Thursday, August 02, 2012

Chick-fil-A, gay marriage, and humanity

The recent ruckus over Chick-fil-A and gay rights has me a bit perplexed. After all, it hasn't been a secret that the company donates massive amounts of money to groups that oppose gay marriage, including a notable hate group. I found this out years ago, and since then have significantly limited my CFA spending to almost nothing.

Then, recently Dan Cathy spoke out specifically against gay marriage, announcing that gay rights supporters are "inviting God's judgment on our nation," and suddenly everyone who has been ignoring the financials for years decided action was needed. Talk of a boycott starting bouncing around again (for about the hundredth time in recent memory), and then Mike Huckabee was all this is just more hatin' on Christians and boycotters are bullying us and decrying the intolerance of people who don't like their money being filtered to anti-gay hate groups, and suddenly its an issue.

First of all, this isn't really news. Where have you all been for the past few years? Boycotts of CFA have been happening for at least a few years now. I can only guess that the reason for CFA Appreciation Day as a response to this most recent call for boycotts is because it is an election year, with an incumbent Democrat, in a political climate that has been divisively (and dangerously) polarized by (in my opinion) the rise of Tea Party extremists.

Secondly, this isn't about CFA being boycotted for being Christian. Ever since I can remember, CFA has been closed on Sundays, and nobody has said word one about a boycott. Most people I know, including many who boycott CFA, do not give even a single crap about the religion of their favorite restaurant's owner. Sure, Christians might be more likely to go eat dinner at their church friend's restaurant, and LGBT people might be more likely to patronize a "family-owned" establishment. Hell, most of the LGBT people I know are Christians, and might fall into both of the above camps! But for the most part, I've never met anyone who quit eating at their favorite Chinese restaurant because the owners are Buddhist. When I go out to eat at a local place, I don't ask for the owner's personal tithing records before I place my order. Good food is good food, and most of us like good food. Saying that this is "an attack on Christian values" makes you look silly, unless I missed the part where Christ encouraged us to judge others and donate thousands to groups that try to link an entire group of people to criminal behavior in which they do not participate.

Third, this isn't a free speech issue. The first amendment reads: "Congress shall make no law respecting an establishment of religion, or prohibiting the free exercise thereof; or abridging the freedom of speech, or of the press; or the right of the people peaceably to assemble, and to petition the Government for a redress of grievances." Again, unless I missed the part where our government stepped in and shut Chick-fil-A down for its owner making some public statements and for company donations to questionable nonprofits, this isn't a free speech issue. Free speech means the government shall not impede your right to have free speech. It doesn't protect you from the social and financial consequences of what you say. For the record, it also doesn't protect you from being offended by what someone else says. Saying that a Chick-fil-A boycott is an attack on free speech makes you look like you need to re-read the Bill of Rights.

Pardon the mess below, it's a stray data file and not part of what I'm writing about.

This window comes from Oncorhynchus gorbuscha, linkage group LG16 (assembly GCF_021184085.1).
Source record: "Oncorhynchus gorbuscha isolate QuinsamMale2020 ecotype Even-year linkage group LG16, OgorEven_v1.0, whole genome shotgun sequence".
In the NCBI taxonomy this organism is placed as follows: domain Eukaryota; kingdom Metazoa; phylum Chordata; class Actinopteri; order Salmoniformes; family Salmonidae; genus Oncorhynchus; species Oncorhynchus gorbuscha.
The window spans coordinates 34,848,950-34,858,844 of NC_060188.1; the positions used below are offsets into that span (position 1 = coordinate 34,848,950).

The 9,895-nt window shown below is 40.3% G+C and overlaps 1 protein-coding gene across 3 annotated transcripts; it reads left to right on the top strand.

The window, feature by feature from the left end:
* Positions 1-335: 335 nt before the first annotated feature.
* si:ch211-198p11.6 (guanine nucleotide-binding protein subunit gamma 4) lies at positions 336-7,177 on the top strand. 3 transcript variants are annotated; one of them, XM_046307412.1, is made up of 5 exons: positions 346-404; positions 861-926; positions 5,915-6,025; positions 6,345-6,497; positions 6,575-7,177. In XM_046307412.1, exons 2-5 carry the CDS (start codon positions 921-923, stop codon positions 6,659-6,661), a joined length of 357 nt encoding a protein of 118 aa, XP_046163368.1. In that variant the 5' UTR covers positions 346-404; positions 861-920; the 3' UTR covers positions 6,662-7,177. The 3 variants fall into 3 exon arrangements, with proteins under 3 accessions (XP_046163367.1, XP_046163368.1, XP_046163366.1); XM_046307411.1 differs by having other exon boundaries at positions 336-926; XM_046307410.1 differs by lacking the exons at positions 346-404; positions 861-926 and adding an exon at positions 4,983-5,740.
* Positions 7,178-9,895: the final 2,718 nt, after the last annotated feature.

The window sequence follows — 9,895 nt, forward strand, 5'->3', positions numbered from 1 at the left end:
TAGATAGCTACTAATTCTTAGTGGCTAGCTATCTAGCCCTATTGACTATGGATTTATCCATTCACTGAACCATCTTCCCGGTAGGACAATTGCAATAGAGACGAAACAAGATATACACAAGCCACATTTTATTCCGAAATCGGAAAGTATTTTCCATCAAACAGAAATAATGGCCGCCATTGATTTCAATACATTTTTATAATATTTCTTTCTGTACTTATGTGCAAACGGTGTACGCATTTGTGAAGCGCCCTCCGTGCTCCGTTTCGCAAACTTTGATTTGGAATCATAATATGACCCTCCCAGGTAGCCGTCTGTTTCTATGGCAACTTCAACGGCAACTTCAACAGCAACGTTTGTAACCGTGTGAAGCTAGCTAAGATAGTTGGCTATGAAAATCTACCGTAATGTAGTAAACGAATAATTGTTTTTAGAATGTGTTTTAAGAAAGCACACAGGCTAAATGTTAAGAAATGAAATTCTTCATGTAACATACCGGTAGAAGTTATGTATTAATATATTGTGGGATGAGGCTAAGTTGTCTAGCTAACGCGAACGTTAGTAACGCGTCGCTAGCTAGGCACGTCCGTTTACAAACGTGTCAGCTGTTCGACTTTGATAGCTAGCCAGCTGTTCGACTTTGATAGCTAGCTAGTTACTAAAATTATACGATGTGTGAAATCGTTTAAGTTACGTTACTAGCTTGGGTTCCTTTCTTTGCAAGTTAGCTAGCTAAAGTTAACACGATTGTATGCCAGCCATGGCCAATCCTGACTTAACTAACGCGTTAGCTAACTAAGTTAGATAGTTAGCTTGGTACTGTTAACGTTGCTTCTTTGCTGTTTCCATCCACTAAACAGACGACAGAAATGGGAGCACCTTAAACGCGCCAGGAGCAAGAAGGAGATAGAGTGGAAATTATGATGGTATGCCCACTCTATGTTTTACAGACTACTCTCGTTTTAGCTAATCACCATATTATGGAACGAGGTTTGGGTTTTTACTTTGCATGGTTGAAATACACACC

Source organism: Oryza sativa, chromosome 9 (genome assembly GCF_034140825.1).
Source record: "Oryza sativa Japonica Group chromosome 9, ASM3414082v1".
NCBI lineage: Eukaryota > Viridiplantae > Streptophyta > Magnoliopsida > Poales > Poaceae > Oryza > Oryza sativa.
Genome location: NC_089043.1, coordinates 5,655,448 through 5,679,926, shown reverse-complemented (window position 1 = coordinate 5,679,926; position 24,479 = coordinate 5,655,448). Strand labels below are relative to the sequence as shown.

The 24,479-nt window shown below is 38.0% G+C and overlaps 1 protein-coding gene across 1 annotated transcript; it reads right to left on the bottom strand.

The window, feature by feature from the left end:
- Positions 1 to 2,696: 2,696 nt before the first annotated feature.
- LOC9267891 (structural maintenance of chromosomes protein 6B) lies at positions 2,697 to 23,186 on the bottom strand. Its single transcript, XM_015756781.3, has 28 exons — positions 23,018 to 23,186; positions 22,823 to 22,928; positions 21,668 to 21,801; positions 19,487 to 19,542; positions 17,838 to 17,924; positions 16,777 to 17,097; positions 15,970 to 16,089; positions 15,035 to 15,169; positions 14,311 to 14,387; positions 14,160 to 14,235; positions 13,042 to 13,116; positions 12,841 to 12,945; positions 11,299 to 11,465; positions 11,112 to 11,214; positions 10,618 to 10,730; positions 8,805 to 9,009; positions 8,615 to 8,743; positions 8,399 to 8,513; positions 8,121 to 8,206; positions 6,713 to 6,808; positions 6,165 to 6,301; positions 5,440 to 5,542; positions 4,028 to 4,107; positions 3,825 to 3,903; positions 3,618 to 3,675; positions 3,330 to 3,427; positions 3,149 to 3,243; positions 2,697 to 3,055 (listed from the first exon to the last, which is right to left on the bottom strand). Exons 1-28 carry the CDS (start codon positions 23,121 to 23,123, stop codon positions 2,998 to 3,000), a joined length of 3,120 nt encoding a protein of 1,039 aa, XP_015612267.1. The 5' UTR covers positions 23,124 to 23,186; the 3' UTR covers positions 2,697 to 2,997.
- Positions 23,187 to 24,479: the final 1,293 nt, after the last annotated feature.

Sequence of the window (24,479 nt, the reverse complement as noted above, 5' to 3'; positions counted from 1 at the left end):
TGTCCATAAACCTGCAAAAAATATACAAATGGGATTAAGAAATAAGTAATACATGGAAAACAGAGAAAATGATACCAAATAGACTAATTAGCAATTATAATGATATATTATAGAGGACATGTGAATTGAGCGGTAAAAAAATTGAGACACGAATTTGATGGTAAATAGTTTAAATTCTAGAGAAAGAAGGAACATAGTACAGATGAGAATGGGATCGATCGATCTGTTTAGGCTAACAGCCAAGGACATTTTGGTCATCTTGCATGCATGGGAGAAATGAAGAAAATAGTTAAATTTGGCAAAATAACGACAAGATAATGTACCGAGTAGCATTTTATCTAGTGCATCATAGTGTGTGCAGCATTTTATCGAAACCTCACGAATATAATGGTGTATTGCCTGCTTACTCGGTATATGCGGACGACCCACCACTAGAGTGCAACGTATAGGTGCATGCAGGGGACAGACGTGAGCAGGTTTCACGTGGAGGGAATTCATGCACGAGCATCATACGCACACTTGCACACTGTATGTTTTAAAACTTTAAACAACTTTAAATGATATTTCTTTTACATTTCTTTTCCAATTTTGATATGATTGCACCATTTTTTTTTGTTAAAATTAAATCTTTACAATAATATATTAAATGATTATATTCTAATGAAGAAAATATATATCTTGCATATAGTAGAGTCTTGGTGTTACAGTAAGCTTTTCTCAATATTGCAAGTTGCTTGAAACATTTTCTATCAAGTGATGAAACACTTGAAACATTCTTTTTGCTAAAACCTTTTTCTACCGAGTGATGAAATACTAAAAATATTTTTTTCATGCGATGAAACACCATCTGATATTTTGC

Fourth, Cathy's right to free speech (and its consequences) aside, Chick-fil-A participates in discriminatory business practices that are legally questionable. The parent company has been sued 12 times on charges of employment discrimination. Muslim workers have been fired for refusing to participate in prayers to Jesus Christ, and employees are regularly screened for meeting the "Christian values" litmus test before being hired. If you don't want me to discriminate against you as a private business owner based on your religion, I'd love it if you'd not discriminate against potential employees based on their religion. If you're running a church, mosque, synagogue, or other explicitly religious non-profit, then I understand a need to have like-minded employees. Otherwise, you have no business discriminating. We do not live in a theocracy, and our country has laws against workplace discrimination.

Fifth, there is a difference between a business owner expressing an opinion that does not directly harm potential customers, and a business owner expressing an opinion that does directly harm potential customers. If I, as a woman in a heterosexual marriage, walk into a store and see a sign saying that they support gay marriage, this has no direct impact on my marriage. They aren't encouraging people to take away my rights. Their sign is not trying to invalidate my marriage, and I won't get a letter in the mail saying that my marriage has been dissolved by the state if gay marriage passes. If, on the other hand, a committed same-sex couple walks into a business and sees a sign opposing gay marriage (or reads interviews in which the business owner opposes gay marriage, blames gays for God's wrath on our entire country, and only supports the "biblical definition of the family unit"), this does directly impact them. They have every right to not spend their money there, as do those who stand in solidarity with them.